The inability of the Church to communicate its message continues today to the point where it has become almost incomprehensible to the modern mind. What does the public, even the Catholic public, understand about the meaning of concepts like sin, grace, free will, penance, salvation? Why does the Church insist that Jesus was literally the son of God? Is Hitchens even remotely familiar with these ideas? He shows very little sign of it, and how can he disagree with something when he doesn't know what he's disagreeing about?
As for Dawkins, his claim to fame rests in his books on the primacy of the genetic code to explain the creation of life. No room for God in his thinking. And there is nothing in the logic of the genetic code to make concepts like morality meaningful. His selfish gene is only concerned with its continuance, nothing else. And if that's the case, how can Dawkins condemn any actions by anyone since they are all predetermined by DNA- by his own theology, the DNA is always right. The fact that he has yet to follow his own logic this far doesn't say much for his intelligence.
It seems to me that the New York Times, Christopher Hitchens and Richard Dawkins should try out a time honoured Catholic technique called an examination of conscience. That's where a person goes off by himself and thinks through his beliefs and actions in the light of the ten commandments, among other Christian orthodoxies. Of those commandments, the one about bearing false witness would seem to be especially appropriate.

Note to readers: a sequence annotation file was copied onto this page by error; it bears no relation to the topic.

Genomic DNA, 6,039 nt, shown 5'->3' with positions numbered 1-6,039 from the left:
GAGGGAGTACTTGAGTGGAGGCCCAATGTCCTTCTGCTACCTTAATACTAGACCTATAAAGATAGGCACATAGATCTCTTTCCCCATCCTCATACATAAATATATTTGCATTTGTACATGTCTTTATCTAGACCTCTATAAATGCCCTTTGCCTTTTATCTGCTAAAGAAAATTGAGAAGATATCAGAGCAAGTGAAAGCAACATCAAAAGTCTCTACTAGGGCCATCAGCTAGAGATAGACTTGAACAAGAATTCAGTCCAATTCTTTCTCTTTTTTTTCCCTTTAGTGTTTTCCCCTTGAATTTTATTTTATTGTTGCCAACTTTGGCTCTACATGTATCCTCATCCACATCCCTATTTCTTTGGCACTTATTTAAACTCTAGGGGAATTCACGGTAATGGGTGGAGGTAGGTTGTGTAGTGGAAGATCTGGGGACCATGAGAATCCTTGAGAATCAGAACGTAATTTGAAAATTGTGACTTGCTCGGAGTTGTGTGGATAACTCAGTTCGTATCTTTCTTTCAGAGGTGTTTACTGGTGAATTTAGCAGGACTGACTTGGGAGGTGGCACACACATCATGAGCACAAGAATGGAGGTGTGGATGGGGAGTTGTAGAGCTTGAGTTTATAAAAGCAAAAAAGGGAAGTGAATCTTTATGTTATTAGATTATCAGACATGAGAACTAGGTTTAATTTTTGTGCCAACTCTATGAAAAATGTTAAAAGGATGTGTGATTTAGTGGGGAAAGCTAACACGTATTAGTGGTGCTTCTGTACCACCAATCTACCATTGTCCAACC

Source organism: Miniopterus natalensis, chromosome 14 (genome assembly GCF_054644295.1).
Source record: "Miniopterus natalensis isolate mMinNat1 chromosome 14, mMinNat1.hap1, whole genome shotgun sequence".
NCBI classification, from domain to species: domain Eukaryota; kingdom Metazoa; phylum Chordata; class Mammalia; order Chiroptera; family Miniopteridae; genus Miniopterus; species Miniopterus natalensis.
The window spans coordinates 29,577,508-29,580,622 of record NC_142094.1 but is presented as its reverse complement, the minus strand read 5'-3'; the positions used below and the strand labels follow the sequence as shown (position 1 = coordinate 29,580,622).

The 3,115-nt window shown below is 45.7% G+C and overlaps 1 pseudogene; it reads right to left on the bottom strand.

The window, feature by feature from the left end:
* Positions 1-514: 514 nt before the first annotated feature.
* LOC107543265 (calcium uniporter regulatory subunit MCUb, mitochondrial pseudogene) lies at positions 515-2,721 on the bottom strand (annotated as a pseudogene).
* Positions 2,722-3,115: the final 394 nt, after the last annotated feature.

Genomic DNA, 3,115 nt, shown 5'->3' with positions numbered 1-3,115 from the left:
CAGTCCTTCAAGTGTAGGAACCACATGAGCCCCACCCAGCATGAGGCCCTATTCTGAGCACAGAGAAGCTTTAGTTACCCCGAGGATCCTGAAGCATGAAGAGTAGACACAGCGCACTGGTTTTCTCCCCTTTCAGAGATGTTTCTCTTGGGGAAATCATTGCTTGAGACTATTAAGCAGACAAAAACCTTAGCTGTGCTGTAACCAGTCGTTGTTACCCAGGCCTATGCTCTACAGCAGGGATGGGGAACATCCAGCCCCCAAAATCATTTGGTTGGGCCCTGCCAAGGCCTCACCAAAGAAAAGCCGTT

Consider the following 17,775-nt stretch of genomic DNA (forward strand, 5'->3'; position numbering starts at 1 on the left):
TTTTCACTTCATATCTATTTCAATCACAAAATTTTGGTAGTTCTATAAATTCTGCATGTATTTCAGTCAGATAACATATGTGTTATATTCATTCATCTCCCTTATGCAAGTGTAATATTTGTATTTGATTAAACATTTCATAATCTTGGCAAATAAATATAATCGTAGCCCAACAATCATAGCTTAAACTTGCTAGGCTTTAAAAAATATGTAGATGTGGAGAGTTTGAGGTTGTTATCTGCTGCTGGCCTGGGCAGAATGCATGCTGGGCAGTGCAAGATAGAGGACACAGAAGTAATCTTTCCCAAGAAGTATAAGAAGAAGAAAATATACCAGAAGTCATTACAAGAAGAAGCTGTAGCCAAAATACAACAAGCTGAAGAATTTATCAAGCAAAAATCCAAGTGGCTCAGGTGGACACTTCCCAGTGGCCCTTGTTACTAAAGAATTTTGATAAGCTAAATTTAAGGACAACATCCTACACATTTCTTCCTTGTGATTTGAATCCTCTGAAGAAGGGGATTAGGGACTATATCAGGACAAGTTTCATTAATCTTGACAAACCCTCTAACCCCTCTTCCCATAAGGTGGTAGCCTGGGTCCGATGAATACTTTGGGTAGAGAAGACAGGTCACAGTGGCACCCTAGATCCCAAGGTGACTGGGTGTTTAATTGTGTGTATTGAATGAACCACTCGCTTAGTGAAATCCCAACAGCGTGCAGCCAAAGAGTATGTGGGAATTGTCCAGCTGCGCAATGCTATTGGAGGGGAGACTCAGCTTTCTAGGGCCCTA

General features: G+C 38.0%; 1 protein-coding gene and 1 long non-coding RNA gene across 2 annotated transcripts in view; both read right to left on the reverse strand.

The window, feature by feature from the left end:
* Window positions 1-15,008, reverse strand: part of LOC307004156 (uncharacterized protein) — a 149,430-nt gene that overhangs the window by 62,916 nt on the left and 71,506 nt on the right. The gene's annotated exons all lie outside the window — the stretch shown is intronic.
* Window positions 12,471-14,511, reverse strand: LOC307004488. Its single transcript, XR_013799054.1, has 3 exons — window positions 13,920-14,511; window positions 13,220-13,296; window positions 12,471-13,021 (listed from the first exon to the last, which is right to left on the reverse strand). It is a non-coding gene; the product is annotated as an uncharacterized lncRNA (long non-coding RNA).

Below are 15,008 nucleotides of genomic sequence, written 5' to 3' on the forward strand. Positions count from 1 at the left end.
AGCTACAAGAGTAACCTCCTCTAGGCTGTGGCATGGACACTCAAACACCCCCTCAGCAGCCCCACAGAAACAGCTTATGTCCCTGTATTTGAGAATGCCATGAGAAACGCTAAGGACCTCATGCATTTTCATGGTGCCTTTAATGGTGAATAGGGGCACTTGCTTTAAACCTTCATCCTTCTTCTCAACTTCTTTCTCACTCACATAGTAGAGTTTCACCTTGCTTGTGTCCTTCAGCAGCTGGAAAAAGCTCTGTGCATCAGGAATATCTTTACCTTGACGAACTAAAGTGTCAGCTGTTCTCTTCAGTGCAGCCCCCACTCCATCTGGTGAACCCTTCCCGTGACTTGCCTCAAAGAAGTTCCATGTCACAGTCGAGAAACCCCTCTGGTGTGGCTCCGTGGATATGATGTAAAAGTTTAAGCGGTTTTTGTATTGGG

Tuesday, April 20, 2010

The new world order

It's good to start out the day with a pot of tea at Murchies, but after a long walk through Beacon Hill Park on a warm day, nothing caps things off like a foaming mug of beer. If somebody had told me in 1975 that in 2010 a pint of beer would cost seven bucks, I would have laughed in his face. At that time I believe a glass of beer cost about two bits. On the other hand, the beer was insipid, tasteless stuff with a strong chemical aftertaste. Now, just to prove that I'm not entirely anti NDP, I hereby thank them for passing legislation to make neighbourhood pubs possible. I'm not sure who to thank for allowing us to have brew pubs, but that was when we started to see some real variety in beers. The Irish Times is not a brew pub, but it has a lovely selection of ales from the British Isles, including several Irish brews. The Irish seem to be the only people who are able to mass produce beer of such excellent quality. How do they get that fine grained, foamy head percolating up from the depths, anyway?